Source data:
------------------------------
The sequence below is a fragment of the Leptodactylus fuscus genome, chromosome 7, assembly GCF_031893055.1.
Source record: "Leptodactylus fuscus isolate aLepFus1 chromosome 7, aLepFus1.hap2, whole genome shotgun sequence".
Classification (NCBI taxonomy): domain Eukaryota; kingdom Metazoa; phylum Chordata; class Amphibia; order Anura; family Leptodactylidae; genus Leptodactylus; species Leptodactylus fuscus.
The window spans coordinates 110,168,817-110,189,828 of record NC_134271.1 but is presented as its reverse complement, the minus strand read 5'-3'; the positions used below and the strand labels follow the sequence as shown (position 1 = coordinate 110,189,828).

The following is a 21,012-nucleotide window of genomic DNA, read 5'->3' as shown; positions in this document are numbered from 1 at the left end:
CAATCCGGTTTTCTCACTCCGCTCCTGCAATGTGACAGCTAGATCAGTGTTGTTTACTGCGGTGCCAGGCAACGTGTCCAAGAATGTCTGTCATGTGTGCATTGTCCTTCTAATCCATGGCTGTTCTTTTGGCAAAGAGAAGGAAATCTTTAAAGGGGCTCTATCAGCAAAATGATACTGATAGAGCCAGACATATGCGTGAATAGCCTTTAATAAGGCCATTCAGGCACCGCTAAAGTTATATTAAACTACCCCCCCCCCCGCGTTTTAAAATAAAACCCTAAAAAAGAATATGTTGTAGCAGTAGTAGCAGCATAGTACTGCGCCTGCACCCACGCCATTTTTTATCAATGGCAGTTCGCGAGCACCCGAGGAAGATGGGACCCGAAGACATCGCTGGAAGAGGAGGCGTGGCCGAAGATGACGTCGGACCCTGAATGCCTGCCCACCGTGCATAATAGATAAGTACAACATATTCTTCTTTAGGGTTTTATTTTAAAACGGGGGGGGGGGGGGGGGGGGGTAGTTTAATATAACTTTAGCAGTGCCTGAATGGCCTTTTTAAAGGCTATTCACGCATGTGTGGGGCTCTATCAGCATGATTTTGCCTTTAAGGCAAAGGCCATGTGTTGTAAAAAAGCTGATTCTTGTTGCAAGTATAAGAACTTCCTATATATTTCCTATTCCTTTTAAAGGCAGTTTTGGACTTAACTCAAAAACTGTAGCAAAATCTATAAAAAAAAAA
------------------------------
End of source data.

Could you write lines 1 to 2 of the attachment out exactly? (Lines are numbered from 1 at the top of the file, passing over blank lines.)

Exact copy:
The sequence below is a fragment of the Leptodactylus fuscus genome, chromosome 7, assembly GCF_031893055.1.
Source record: "Leptodactylus fuscus isolate aLepFus1 chromosome 7, aLepFus1.hap2, whole genome shotgun sequence".